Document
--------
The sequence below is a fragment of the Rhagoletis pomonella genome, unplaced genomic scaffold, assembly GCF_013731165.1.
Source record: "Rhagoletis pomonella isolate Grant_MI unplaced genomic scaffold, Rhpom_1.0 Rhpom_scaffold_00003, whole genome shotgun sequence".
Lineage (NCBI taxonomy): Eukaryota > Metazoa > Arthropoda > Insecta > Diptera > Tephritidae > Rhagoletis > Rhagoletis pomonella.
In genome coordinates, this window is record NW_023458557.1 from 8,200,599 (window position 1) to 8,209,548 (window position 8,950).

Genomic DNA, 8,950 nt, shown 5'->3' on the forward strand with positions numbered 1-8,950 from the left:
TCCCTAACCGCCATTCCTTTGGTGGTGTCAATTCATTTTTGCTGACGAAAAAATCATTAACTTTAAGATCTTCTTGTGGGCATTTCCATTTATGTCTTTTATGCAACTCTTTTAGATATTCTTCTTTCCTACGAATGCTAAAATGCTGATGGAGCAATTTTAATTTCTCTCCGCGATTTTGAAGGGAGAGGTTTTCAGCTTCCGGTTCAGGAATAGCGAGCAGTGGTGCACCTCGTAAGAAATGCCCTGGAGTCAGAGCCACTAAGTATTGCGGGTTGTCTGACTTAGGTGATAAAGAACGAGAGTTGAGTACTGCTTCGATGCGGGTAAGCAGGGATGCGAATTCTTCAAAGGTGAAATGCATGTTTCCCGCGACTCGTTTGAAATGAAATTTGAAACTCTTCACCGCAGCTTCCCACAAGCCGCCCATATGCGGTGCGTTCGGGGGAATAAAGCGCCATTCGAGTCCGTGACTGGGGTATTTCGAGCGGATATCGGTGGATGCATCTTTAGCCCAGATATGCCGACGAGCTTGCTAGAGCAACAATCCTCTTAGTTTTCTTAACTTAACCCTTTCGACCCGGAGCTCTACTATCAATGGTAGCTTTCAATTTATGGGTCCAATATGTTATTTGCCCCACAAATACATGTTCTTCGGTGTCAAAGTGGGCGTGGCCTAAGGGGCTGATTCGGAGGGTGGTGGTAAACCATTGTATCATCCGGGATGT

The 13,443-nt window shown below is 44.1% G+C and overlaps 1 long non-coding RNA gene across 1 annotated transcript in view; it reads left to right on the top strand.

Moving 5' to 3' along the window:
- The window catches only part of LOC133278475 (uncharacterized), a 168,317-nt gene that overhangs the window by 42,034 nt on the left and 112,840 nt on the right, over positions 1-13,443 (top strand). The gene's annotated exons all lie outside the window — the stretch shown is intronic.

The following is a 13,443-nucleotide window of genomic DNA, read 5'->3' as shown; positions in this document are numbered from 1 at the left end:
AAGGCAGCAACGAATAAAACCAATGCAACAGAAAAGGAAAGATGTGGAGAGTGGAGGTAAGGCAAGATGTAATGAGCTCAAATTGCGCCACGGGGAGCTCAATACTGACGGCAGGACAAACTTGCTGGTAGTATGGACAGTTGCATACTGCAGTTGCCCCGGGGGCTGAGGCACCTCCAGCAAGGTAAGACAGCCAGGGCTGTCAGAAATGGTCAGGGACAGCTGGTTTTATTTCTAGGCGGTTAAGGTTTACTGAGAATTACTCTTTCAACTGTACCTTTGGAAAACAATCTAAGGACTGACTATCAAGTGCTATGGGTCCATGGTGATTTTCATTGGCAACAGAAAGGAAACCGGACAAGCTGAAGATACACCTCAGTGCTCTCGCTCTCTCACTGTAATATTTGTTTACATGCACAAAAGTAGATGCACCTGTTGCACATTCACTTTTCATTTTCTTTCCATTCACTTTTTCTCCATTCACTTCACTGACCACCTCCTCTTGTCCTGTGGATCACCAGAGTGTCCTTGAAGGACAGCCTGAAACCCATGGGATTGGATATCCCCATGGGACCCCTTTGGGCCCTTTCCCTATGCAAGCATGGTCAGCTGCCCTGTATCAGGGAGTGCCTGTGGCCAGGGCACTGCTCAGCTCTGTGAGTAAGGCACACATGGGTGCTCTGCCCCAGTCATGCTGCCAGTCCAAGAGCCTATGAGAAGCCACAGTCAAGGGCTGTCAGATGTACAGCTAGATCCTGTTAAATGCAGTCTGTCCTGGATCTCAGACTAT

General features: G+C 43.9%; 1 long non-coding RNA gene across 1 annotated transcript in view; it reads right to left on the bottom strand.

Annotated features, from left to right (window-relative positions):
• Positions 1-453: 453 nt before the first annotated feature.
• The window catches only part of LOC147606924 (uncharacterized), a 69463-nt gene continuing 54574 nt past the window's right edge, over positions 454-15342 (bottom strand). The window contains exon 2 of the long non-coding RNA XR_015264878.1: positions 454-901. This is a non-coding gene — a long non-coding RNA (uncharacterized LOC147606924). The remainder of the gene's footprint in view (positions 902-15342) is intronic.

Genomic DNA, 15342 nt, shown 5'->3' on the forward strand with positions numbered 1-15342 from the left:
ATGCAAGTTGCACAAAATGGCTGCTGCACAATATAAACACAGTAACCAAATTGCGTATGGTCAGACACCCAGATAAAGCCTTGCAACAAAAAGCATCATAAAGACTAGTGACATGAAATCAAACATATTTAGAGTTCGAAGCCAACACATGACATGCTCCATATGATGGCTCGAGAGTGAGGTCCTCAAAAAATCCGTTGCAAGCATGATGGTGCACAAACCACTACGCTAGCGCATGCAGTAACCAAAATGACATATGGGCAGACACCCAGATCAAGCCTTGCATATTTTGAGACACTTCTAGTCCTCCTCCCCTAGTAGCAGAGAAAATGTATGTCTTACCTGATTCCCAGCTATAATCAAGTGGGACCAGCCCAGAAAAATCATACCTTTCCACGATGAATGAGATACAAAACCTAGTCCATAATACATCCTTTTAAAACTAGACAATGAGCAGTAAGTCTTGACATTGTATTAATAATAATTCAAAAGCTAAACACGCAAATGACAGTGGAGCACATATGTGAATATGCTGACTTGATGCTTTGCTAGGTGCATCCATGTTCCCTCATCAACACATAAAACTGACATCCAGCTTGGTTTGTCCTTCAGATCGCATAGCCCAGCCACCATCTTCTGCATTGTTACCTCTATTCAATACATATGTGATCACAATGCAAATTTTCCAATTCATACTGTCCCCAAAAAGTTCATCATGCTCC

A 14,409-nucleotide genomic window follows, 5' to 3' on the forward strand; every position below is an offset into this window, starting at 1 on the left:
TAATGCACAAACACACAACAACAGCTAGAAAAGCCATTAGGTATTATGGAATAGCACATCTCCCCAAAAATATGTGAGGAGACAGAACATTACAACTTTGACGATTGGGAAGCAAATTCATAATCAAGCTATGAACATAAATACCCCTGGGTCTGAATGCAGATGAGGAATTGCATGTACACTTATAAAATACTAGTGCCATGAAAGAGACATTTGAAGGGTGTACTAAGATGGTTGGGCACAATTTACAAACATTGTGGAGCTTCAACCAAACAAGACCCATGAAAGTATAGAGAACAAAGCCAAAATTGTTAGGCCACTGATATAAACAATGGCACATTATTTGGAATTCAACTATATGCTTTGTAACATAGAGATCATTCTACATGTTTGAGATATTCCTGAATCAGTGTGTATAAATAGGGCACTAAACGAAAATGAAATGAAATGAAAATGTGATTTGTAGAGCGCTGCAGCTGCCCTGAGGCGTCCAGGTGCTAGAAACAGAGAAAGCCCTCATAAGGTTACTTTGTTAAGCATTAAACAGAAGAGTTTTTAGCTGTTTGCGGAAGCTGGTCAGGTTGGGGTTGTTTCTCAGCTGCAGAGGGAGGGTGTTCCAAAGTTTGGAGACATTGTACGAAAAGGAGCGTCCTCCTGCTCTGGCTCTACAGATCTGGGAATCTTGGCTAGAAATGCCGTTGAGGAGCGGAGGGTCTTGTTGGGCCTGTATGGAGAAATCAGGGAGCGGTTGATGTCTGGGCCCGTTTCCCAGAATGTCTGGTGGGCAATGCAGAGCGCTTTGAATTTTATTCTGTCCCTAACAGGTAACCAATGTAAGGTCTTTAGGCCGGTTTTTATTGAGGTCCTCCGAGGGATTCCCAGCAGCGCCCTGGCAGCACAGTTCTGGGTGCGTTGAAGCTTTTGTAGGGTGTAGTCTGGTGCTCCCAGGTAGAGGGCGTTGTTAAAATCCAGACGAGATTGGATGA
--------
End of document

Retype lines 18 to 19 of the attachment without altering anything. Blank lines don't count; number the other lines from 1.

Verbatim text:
A 14,409-nucleotide genomic window follows, 5' to 3' on the forward strand; every position below is an offset into this window, starting at 1 on the left:
TAATGCACAAACACACAACAACAGCTAGAAAAGCCATTAGGTATTATGGAATAGCACATCTCCCCAAAAATATGTGAGGAGACAGAACATTACAACTTTGACGATTGGGAAGCAAATTCATAATCAAGCTATGAACATAAATACCCCTGGGTCTGAATGCAGATGAGGAATTGCATGTACACTTATAAAATACTAGTGCCATGAAAGAGACATTTGAAGGGTGTACTAAGATGGTTGGGCACAATTTACAAACATTGTGGAGCTTCAACCAAACAAGACCCATGAAAGTATAGAGAACAAAGCCAAAATTGTTAGGCCACTGATATAAACAATGGCACATTATTTGGAATTCAACTATATGCTTTGTAACATAGAGATCATTCTACATGTTTGAGATATTCCTGAATCAGTGTGTATAAATAGGGCACTAAACGAAAATGAAATGAAATGAAAATGTGATTTGTAGAGCGCTGCAGCTGCCCTGAGGCGTCCAGGTGCTAGAAACAGAGAAAGCCCTCATAAGGTTACTTTGTTAAGCATTAAACAGAAGAGTTTTTAGCTGTTTGCGGAAGCTGGTCAGGTTGGGGTTGTTTCTCAGCTGCAGAGGGAGGGTGTTCCAAAGTTTGGAGACATTGTACGAAAAGGAGCGTCCTCCTGCTCTGGCTCTACAGATCTGGGAATCTTGGCTAGAAATGCCGTTGAGGAGCGGAGGGTCTTGTTGGGCCTGTATGGAGAAATCAGGGAGCGGTTGATGTCTGGGCCCGTTTCCCAGAATGTCTGGTGGGCAATGCAGAGCGCTTTGAATTTTATTCTGTCCCTAACAGGTAACCAATGTAAGGTCTTTAGGCCGGTTTTTATTGAGGTCCTCCGAGGGATTCCCAGCAGCGCCCTGGCAGCACAGTTCTGGGTGCGTTGAAGCTTTTGTAGGGTGTAGTCTGGTGCTCCCAGGTAGAGGGCGTTGTTAAAATCCAGACGAGATTGGATGA